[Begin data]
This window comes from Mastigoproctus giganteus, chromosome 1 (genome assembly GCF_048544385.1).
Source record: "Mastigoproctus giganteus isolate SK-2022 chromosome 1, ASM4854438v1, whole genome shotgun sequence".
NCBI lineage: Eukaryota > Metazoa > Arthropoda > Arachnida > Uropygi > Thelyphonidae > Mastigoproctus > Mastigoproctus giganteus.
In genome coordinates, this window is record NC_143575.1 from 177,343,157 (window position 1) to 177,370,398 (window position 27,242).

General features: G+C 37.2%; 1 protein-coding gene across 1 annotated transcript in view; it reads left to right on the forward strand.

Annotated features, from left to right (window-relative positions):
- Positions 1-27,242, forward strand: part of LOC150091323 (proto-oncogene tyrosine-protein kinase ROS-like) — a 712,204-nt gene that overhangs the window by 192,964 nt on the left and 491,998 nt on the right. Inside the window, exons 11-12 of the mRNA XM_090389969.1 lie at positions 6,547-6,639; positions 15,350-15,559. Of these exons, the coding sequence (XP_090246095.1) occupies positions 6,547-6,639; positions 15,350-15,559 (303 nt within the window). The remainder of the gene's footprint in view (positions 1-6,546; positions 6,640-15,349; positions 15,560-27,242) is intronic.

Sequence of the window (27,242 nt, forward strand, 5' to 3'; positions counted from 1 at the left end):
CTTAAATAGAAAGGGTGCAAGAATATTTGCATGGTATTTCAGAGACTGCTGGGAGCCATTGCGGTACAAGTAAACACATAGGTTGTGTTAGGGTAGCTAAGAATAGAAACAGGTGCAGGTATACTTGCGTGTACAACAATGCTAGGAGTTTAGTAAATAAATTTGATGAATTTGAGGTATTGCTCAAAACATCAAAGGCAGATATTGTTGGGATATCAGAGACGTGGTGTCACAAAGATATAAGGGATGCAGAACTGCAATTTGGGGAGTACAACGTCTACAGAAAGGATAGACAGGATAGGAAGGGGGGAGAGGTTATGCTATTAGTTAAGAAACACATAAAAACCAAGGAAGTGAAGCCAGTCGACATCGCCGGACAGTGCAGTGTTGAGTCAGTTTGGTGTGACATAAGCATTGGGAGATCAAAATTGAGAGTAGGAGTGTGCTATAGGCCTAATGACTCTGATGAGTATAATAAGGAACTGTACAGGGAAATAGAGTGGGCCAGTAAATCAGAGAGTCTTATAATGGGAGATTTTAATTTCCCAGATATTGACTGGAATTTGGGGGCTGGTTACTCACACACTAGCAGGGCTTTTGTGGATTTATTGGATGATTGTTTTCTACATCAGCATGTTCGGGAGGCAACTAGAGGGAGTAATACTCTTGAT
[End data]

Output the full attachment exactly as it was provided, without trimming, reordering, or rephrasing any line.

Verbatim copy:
This window comes from Mastigoproctus giganteus, chromosome 1 (genome assembly GCF_048544385.1).
Source record: "Mastigoproctus giganteus isolate SK-2022 chromosome 1, ASM4854438v1, whole genome shotgun sequence".
NCBI lineage: Eukaryota > Metazoa > Arthropoda > Arachnida > Uropygi > Thelyphonidae > Mastigoproctus > Mastigoproctus giganteus.
In genome coordinates, this window is record NC_143575.1 from 177,343,157 (window position 1) to 177,370,398 (window position 27,242).

General features: G+C 37.2%; 1 protein-coding gene across 1 annotated transcript in view; it reads left to right on the forward strand.

Annotated features, from left to right (window-relative positions):
- Positions 1-27,242, forward strand: part of LOC150091323 (proto-oncogene tyrosine-protein kinase ROS-like) — a 712,204-nt gene that overhangs the window by 192,964 nt on the left and 491,998 nt on the right. Inside the window, exons 11-12 of the mRNA XM_090389969.1 lie at positions 6,547-6,639; positions 15,350-15,559. Of these exons, the coding sequence (XP_090246095.1) occupies positions 6,547-6,639; positions 15,350-15,559 (303 nt within the window). The remainder of the gene's footprint in view (positions 1-6,546; positions 6,640-15,349; positions 15,560-27,242) is intronic.

Sequence of the window (27,242 nt, forward strand, 5' to 3'; positions counted from 1 at the left end):
CTTAAATAGAAAGGGTGCAAGAATATTTGCATGGTATTTCAGAGACTGCTGGGAGCCATTGCGGTACAAGTAAACACATAGGTTGTGTTAGGGTAGCTAAGAATAGAAACAGGTGCAGGTATACTTGCGTGTACAACAATGCTAGGAGTTTAGTAAATAAATTTGATGAATTTGAGGTATTGCTCAAAACATCAAAGGCAGATATTGTTGGGATATCAGAGACGTGGTGTCACAAAGATATAAGGGATGCAGAACTGCAATTTGGGGAGTACAACGTCTACAGAAAGGATAGACAGGATAGGAAGGGGGGAGAGGTTATGCTATTAGTTAAGAAACACATAAAAACCAAGGAAGTGAAGCCAGTCGACATCGCCGGACAGTGCAGTGTTGAGTCAGTTTGGTGTGACATAAGCATTGGGAGATCAAAATTGAGAGTAGGAGTGTGCTATAGGCCTAATGACTCTGATGAGTATAATAAGGAACTGTACAGGGAAATAGAGTGGGCCAGTAAATCAGAGAGTCTTATAATGGGAGATTTTAATTTCCCAGATATTGACTGGAATTTGGGGGCTGGTTACTCACACACTAGCAGGGCTTTTGTGGATTTATTGGATGATTGTTTTCTACATCAGCATGTTCGGGAGGCAACTAGAGGGAGTAATACTCTTGAT